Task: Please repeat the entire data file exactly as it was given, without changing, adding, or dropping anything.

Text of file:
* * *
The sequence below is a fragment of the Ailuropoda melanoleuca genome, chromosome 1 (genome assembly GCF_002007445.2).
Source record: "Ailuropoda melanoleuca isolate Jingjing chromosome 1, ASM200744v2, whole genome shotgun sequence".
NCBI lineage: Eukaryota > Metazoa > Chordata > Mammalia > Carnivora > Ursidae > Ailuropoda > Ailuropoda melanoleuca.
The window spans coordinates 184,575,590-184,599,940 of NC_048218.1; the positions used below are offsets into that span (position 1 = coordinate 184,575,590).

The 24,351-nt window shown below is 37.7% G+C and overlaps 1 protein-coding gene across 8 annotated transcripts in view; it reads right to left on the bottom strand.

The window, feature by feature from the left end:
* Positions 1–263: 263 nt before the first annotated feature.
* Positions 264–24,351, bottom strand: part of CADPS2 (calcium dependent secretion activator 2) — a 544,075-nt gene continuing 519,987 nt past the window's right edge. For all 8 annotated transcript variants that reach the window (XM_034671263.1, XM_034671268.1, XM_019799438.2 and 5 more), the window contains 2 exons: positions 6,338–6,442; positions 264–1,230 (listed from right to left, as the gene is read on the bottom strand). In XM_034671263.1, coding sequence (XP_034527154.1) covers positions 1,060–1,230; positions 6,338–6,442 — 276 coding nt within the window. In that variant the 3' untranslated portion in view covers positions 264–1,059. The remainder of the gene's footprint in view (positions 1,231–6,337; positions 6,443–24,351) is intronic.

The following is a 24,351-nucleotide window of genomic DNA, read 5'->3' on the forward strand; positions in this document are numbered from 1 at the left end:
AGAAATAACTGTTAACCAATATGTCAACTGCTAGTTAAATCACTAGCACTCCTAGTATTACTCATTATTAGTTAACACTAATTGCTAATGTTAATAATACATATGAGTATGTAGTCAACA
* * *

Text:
The sequence below is a fragment of the Ailuropoda melanoleuca genome, chromosome 1 (genome assembly GCF_002007445.2).
Source record: "Ailuropoda melanoleuca isolate Jingjing chromosome 1, ASM200744v2, whole genome shotgun sequence".
NCBI lineage: Eukaryota > Metazoa > Chordata > Mammalia > Carnivora > Ursidae > Ailuropoda > Ailuropoda melanoleuca.
The window spans coordinates 184,575,590-184,599,940 of NC_048218.1; the positions used below are offsets into that span (position 1 = coordinate 184,575,590).

The 24,351-nt window shown below is 37.7% G+C and overlaps 1 protein-coding gene across 8 annotated transcripts in view; it reads right to left on the bottom strand.

The window, feature by feature from the left end:
* Positions 1–263: 263 nt before the first annotated feature.
* Positions 264–24,351, bottom strand: part of CADPS2 (calcium dependent secretion activator 2) — a 544,075-nt gene continuing 519,987 nt past the window's right edge. For all 8 annotated transcript variants that reach the window (XM_034671263.1, XM_034671268.1, XM_019799438.2 and 5 more), the window contains 2 exons: positions 6,338–6,442; positions 264–1,230 (listed from right to left, as the gene is read on the bottom strand). In XM_034671263.1, coding sequence (XP_034527154.1) covers positions 1,060–1,230; positions 6,338–6,442 — 276 coding nt within the window. In that variant the 3' untranslated portion in view covers positions 264–1,059. The remainder of the gene's footprint in view (positions 1,231–6,337; positions 6,443–24,351) is intronic.

The following is a 24,351-nucleotide window of genomic DNA, read 5'->3' on the forward strand; positions in this document are numbered from 1 at the left end:
AGAAATAACTGTTAACCAATATGTCAACTGCTAGTTAAATCACTAGCACTCCTAGTATTACTCATTATTAGTTAACACTAATTGCTAATGTTAATAATACATATGAGTATGTAGTCAACA